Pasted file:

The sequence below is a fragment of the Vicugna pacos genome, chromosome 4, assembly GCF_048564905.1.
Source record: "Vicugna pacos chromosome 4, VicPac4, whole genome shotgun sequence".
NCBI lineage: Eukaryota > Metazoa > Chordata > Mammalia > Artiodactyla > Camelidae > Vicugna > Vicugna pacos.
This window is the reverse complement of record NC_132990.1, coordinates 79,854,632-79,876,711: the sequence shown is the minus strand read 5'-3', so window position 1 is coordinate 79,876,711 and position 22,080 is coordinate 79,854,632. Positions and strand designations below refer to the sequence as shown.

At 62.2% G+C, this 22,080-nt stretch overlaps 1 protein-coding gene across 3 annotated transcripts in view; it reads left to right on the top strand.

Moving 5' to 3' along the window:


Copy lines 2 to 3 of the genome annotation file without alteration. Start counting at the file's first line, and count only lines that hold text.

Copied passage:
Source record: "Vicugna pacos chromosome 4, VicPac4, whole genome shotgun sequence".
NCBI lineage: Eukaryota > Metazoa > Chordata > Mammalia > Artiodactyla > Camelidae > Vicugna > Vicugna pacos.